“I feel like our guys have taken significant steps and what you are seeing now is more the norm in regard to what our guys are capable of.”

Awfully courteous of him.

The Blue Jays and Jesse Chavez had an arbitration hearing Friday

Oakland Athletics starting pitcher Jesse Chavez works against the Texas Rangers during the first inning of a baseball game Friday, Sept. 11, 2015, in Arlington, Texas. (AP Photo/Tony Gutierrez)
AP Photo/Tony Gutierrez
Leave a comment

Ben Nicholson-Smith of Sportsnet.ca reports that the Blue Jays and right-hander Jesse Chavez had an arbitration hearing on Friday, with a decision expected today.

Chavez, who was acquired from the Athletics this offseason, requested $4 million and was offered $3.6 million by the Blue Jays when arbitration figures were exchanged last month. Toronto is known as a “file-and-trial” team, so they bring these cases to a hearing unless a multi-year deal can be reached. The three-person panel of arbitrators will choose one salary or the other.

Chavez, 32, posted a 4.18 ERA and 136/48 K/BB ratio in 157 innings across 26 starts and four relief appearances last season. He’s expected to compete for the fifth spot in Toronto’s rotation this spring.

Diamondbacks mulling over moving Yasmany Tomas to left field

Arizona Diamondbacks' Yasmany Tomas (24) blows a gum bubble during the third inning of a baseball game against the Chicago Cubs, Friday, May 22, 2015, in Phoenix. (AP Photo/Matt York)
AP Photo/Matt York
1 Comment

After trading Ender Inciarte to the Braves as part of the Shelby Miller deal, Yasmany Tomas will go into 2016 as a regular in the Diamondbacks’ lineup. Signed to a six-year, $68.5 million contract in December of 2014, Tomas batted .273 with nine home runs and a .707 OPS over 426 plate appearances during his first season in the majors last year while struggling defensively between third base and right field. Third base is out as a possibility at this point, but the Diamondbacks are mulling over another defensive change for him.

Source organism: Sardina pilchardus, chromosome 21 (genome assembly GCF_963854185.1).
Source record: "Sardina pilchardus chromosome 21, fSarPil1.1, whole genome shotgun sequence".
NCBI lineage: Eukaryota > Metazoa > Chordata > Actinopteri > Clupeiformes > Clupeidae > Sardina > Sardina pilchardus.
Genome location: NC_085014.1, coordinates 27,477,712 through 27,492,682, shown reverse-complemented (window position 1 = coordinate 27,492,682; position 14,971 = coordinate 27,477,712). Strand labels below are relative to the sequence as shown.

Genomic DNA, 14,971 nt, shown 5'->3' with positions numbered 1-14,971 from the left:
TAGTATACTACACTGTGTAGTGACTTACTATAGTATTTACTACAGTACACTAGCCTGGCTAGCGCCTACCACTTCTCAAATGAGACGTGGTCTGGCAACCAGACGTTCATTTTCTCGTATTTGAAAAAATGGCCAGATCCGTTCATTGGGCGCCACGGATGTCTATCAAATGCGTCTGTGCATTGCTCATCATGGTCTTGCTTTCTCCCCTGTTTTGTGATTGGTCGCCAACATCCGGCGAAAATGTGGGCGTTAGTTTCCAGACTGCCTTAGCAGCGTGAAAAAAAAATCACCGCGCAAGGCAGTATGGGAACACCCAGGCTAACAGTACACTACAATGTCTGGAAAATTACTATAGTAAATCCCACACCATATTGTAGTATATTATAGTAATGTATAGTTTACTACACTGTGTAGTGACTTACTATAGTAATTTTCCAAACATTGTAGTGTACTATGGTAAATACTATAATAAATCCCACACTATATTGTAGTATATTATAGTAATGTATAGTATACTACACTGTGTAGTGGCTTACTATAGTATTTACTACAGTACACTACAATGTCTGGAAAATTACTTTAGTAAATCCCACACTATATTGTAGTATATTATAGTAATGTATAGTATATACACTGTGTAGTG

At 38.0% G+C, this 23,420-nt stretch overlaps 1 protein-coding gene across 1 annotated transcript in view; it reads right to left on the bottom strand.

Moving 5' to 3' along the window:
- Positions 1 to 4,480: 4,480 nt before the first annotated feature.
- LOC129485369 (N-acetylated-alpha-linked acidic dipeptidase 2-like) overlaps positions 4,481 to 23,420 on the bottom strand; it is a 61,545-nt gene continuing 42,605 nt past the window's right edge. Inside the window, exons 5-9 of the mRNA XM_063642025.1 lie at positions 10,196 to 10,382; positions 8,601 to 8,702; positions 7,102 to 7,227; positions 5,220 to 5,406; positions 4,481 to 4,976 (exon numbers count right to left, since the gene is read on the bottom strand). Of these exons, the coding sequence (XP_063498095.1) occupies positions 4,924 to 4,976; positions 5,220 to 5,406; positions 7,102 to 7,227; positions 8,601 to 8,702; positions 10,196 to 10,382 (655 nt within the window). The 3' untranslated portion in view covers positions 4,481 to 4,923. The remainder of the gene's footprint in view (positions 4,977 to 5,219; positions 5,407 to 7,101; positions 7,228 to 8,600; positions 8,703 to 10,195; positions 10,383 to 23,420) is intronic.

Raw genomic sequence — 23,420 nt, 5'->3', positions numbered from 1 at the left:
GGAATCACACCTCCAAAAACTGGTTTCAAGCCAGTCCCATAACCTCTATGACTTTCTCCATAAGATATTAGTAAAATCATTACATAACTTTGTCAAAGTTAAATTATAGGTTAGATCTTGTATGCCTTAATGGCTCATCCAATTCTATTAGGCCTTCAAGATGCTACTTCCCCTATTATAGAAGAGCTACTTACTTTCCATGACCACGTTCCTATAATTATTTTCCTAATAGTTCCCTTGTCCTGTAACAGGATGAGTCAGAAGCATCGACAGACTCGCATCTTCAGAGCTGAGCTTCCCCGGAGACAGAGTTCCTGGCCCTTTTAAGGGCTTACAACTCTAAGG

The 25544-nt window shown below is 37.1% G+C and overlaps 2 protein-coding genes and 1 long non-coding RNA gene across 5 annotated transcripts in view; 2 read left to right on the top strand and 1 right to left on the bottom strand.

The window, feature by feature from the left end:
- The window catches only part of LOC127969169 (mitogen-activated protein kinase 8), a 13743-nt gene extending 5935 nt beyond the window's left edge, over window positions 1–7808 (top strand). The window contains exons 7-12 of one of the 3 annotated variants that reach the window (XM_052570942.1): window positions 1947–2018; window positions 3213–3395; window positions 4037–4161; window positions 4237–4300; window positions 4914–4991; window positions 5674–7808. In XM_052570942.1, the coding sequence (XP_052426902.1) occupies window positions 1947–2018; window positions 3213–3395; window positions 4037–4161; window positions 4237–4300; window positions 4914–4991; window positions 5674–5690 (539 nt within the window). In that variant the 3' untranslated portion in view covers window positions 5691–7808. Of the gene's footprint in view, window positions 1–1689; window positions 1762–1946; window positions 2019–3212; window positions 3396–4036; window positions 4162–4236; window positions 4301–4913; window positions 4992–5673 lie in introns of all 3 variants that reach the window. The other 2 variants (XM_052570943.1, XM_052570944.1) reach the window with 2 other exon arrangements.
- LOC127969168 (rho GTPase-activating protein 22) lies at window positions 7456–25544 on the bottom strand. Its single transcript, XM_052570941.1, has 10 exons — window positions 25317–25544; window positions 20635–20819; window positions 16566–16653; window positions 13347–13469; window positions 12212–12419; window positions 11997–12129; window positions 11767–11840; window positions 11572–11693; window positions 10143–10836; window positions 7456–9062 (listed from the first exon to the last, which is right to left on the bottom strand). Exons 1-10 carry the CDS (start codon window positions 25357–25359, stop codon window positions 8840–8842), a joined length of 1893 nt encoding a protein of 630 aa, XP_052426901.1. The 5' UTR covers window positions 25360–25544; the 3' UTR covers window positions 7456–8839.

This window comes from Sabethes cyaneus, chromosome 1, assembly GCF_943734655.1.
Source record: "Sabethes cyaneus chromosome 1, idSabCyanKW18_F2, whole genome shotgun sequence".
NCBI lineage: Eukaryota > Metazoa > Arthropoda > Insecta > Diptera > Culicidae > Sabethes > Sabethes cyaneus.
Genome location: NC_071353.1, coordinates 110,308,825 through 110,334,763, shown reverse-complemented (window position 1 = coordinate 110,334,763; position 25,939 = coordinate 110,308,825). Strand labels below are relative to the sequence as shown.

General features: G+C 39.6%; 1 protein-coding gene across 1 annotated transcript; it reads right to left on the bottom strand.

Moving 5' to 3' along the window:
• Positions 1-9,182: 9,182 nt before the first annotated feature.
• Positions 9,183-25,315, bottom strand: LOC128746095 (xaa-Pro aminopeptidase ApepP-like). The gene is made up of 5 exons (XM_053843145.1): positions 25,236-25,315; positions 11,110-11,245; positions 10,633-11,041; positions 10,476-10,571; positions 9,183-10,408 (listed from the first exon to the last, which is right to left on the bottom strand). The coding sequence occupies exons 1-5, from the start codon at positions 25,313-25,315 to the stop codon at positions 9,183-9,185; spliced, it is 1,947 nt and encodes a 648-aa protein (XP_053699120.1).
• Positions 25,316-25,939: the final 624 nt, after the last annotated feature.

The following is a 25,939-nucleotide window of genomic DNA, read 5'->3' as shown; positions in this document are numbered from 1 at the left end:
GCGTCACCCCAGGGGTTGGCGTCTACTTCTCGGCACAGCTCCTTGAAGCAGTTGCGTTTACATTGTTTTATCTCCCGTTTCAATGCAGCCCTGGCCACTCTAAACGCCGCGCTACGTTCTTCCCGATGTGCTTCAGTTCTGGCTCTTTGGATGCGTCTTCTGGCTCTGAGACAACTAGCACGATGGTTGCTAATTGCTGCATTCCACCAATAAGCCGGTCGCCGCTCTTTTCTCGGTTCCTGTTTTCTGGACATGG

According to Nick Piecoro of the Arizona Republic, Diamondbacks manager Chip Hale said Friday that the club has discussed moving Tomas to left field and David Peralta to right.

“We’re definitely talking about it,” Hale said. “(Outfield coach) Dave McKay and I, (General Manager Dave Stewart) and (Chief Baseball Officer) Tony (La Russa), we think it might be best to switch them around.”

When the third base experiment flopped, the Diamondbacks put Tomas in right because they felt he would be the most comfortable there. The metrics weren’t kind to him. He’ll now have a full spring training to work on things if the club decides to make a change. Peralta isn’t the defender that Inciarte was, but he’s better than Tomas, so it’s understandable why the Diamondbacks would change their alignment.

Tomas is likely to be a liability no matter where he plays, but the Diamondbacks won’t mind as much if his bat begins to meet expectations. For a team with designs on the postseason, he’s a big key for this lineup.

Cubs, Jake Arrieta avoid arbitration at $10.7 million

Jake Arrieta
AP Photo/Mark J. Terrill
4 Comments

The Associated Press is reporting that the Cubs and starter Jake Arrieta have avoided arbitration, agreeing to a $10.7 million salary for the 2016 season. That marks the highest salary on a one-year deal for a pitcher with four years of service, the AP notes. Arrieta and the Cubs were set to go before an independent arbitrator but now can simply focus on the season ahead.

Arrieta, 29, is in his second of three years of arbitration eligibility. He had filed for $13 million while the Cubs countered at $7.5 million. The $5.5 million gap was the largest among players who did not come to terms with their respective teams by the January deadline. The $10.7 million salary is $450,000 above the midpoint between the two submitted figures.

Arrieta won the National League Cy Young Award for his performance this past season, narrowly edging out Zack Greinke, then with the Dodgers. Arrieta led the majors with 22 wins, four complete games, and three shutouts. With that, he compiled a 1.77 ERA and a 236/48 K/BB ratio across 229 innings.

Once a top prospect in the Orioles’ minor league system, Arrieta struggled in the majors but found immediate success with the Cubs in 2013 after the O’s traded him along with Pedro Strop in exchange for Steve Clevenger and Scott Feldman.

Giants sign Conor Gillaspie to a minor league deal

Los Angeles Angels third baseman Conor Gillaspie is unable to hold on to the ball after catching a grounder hit by Kansas City Royals' Lorenzo Cain in the fourth inning of a baseball game at Kauffman Stadium in Kansas City, Mo., Friday, Aug. 14, 2015. (AP Photo/Colin E. Braley)
AP Photo/Colin E. Braley
Leave a comment

Per Baseball America’s Matt Eddy, the Giants have signed infielder Conor Gillaspie to a minor league deal. Gillaspie was selected by the Giants in the supplemental round of the 2008 draft, then was traded to the White Sox in February 2013.

Gillaspie, 28, hit a meager .228/.269/.359 with four home runs and 24 RBI in 253 plate appearances between the White Sox and Angels during the 2015 season. Almost all of his playing time has come at third base but he can also play first base if needed.

The Giants, thin on depth, will allow Gillaspie to audition in spring training for a spot on the 25-man roster.